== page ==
More young New Zealanders are succeeding in education with further progress towards achieving the Government’s Better Public Service [BPS] results targets.
Tertiary Education, Skills and Employment Minister Steven Joyce and Education Minister Hekia Parata say the Government’s drive for greater NCEA success is showing strong results that are making a real difference for young people.
Result 5: Increase the proportion of 18-year-olds with NCEA Level 2 or equivalent qualification
- Target: 85 per cent of 18-year-olds will have achieved NCEA Level 2 or an equivalent qualification in 2017.
“Data for the 2012 year shows that 77.2 per cent of 18-year-olds achieved NCEA Level 2 in 2012, compared with 74.3 per cent in 2011. This is an increase of 2.9 percentage points, and exceeds the target set for 2012 of 76.1 per cent,’’ says Ms Parata.
“This means over 1,800 more 18-year-olds achieved NCEA Level 2 in 2012, which is a great result, but we must continue to do better.”
Result 6: Increase proportion of 25-34 year olds with NZQF Level 4 or above
- Target: 55 per cent of 25 to 34-year-olds will have a qualification at level 4 or above by 2017.
In 2012, 52.6 per cent 25 to 34-year-olds had higher qualifications (New Zealand Qualifications Framework Level 4 and above), up from 51.8 per cent in 2011.
“This means over 8,100 more 25- to 34-year-olds gained qualifications at Level 4 of above last year than in the previous year. Additionally, 34 per cent of 22 year-olds had completed a qualification at Level 4 and above in 2012, compared with 32 per cent in 2011,” Mr Joyce says.
“The results for Māori and Pasifika students are also encouraging, with increases in the number of students with Level 4 qualifications and above. In 2012, 26 per cent of Pasifika 22-year-olds had completed a qualification at Level 4 and above, up from 22 per cent in 2011. Māori completion rates in 2012 were up from 20 per cent in 2011 to 22 per cent.”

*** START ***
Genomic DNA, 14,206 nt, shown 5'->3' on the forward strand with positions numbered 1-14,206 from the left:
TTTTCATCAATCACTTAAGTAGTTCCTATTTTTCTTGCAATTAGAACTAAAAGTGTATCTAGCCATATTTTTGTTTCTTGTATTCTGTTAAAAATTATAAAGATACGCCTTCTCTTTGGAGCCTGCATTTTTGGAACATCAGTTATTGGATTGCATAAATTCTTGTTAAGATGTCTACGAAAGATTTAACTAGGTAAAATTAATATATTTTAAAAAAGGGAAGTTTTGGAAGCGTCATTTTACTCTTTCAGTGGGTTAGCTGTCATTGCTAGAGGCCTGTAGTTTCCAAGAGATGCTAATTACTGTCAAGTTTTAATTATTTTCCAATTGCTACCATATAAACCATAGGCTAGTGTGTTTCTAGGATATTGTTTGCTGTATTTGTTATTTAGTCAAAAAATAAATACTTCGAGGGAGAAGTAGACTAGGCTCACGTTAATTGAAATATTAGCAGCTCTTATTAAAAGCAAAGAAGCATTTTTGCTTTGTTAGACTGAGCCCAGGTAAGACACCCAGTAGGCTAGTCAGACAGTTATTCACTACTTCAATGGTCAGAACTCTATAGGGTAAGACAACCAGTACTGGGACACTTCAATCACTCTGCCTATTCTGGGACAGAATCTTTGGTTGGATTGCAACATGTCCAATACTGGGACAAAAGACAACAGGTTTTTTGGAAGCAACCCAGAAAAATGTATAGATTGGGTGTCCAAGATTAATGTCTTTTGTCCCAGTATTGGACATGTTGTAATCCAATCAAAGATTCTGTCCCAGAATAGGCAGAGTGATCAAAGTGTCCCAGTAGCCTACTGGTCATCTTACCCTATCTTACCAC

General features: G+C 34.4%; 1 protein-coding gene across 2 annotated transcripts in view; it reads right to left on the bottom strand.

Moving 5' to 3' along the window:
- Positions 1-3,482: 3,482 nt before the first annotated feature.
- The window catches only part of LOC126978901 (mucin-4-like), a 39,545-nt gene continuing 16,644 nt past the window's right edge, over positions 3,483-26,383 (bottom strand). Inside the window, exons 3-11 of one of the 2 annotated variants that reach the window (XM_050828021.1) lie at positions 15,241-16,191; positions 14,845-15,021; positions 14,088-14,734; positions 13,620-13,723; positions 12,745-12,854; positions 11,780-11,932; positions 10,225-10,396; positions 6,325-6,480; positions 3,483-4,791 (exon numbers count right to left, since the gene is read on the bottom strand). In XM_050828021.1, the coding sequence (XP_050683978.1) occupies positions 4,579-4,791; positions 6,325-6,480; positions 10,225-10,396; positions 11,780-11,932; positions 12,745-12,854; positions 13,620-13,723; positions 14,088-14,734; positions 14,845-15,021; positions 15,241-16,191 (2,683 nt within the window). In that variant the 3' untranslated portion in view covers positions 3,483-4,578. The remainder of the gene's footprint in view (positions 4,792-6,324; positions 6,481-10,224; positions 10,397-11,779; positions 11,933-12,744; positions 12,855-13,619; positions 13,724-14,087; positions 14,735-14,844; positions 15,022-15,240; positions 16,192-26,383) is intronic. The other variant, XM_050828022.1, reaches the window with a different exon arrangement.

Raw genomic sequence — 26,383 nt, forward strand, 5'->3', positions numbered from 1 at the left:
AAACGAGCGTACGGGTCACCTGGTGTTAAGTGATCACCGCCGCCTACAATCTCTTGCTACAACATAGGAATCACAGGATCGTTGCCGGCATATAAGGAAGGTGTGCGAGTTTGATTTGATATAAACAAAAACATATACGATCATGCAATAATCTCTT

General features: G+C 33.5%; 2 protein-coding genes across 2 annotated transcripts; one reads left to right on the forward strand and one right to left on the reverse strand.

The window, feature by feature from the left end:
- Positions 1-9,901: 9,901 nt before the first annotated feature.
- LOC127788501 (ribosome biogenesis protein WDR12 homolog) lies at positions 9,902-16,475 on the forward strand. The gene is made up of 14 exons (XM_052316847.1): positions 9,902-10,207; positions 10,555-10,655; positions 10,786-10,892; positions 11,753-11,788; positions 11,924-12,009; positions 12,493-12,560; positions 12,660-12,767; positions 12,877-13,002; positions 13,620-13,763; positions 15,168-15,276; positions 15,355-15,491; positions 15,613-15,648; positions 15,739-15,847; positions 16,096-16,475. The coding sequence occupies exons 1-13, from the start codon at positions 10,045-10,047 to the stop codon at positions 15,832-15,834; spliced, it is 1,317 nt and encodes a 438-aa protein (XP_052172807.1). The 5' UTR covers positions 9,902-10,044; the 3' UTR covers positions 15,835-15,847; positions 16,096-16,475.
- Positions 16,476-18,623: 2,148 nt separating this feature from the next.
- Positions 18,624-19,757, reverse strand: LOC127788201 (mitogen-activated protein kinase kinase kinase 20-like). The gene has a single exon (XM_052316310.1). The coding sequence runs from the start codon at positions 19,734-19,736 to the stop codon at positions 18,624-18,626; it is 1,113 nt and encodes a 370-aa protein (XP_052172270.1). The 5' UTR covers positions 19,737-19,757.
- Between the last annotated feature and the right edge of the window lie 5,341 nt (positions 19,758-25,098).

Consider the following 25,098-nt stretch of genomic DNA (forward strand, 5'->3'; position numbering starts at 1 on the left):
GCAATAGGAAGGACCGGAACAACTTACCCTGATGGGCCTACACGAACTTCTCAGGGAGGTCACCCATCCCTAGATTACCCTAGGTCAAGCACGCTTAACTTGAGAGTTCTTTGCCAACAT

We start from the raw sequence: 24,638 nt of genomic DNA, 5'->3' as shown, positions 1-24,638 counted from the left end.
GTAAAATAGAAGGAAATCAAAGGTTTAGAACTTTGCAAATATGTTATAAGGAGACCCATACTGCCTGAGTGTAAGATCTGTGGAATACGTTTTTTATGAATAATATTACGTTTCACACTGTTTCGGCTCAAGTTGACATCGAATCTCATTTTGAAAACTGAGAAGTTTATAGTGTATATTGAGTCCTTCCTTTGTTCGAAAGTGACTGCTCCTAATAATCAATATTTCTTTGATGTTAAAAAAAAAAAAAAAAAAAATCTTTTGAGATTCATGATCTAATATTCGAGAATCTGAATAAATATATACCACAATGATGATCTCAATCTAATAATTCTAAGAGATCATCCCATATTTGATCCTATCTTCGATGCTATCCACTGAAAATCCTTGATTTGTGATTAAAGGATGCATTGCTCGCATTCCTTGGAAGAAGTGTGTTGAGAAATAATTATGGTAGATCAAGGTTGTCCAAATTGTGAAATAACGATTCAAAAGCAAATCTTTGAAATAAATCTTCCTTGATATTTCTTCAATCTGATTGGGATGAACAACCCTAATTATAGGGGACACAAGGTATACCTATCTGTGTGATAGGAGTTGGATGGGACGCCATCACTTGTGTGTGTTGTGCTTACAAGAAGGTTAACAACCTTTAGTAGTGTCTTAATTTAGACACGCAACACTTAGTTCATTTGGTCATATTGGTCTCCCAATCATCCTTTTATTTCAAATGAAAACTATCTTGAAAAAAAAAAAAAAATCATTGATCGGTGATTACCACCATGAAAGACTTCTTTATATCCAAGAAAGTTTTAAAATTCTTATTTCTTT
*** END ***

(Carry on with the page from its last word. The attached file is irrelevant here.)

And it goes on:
In 2012, there were also 10,174 students enrolled in Trades Academies, Service Academies and fees free places through the Government’s Youth Guarantee.
The Government has introduced a wide range of initiatives that have helped to achieve these results.
“In the tertiary sector, we have introduced changes to improve industry training, introduced the New Zealand Apprenticeships scheme and increased support for Māori and Pasifika trades training. Extra flexibility was also introduced for high performing private training establishments so that more young people are encouraged to engage in qualifications,” Mr Joyce says.
“We are making steady progress towards our targets, which is pleasing to see. Qualifications at this level and above mean greater productivity for our economy and better jobs and higher wages for New Zealanders and their families.”
“At secondary school level, the Government has invested heavily in professional development for teachers, with a particular focus on increasing Māori and Pasifika success,’’ says Ms Parata.
“We have also worked with schools to identify students who are at risk of not achieving NCEA Level 2 and put in place practical support to help them. We will continue to work together to get every student across the line.”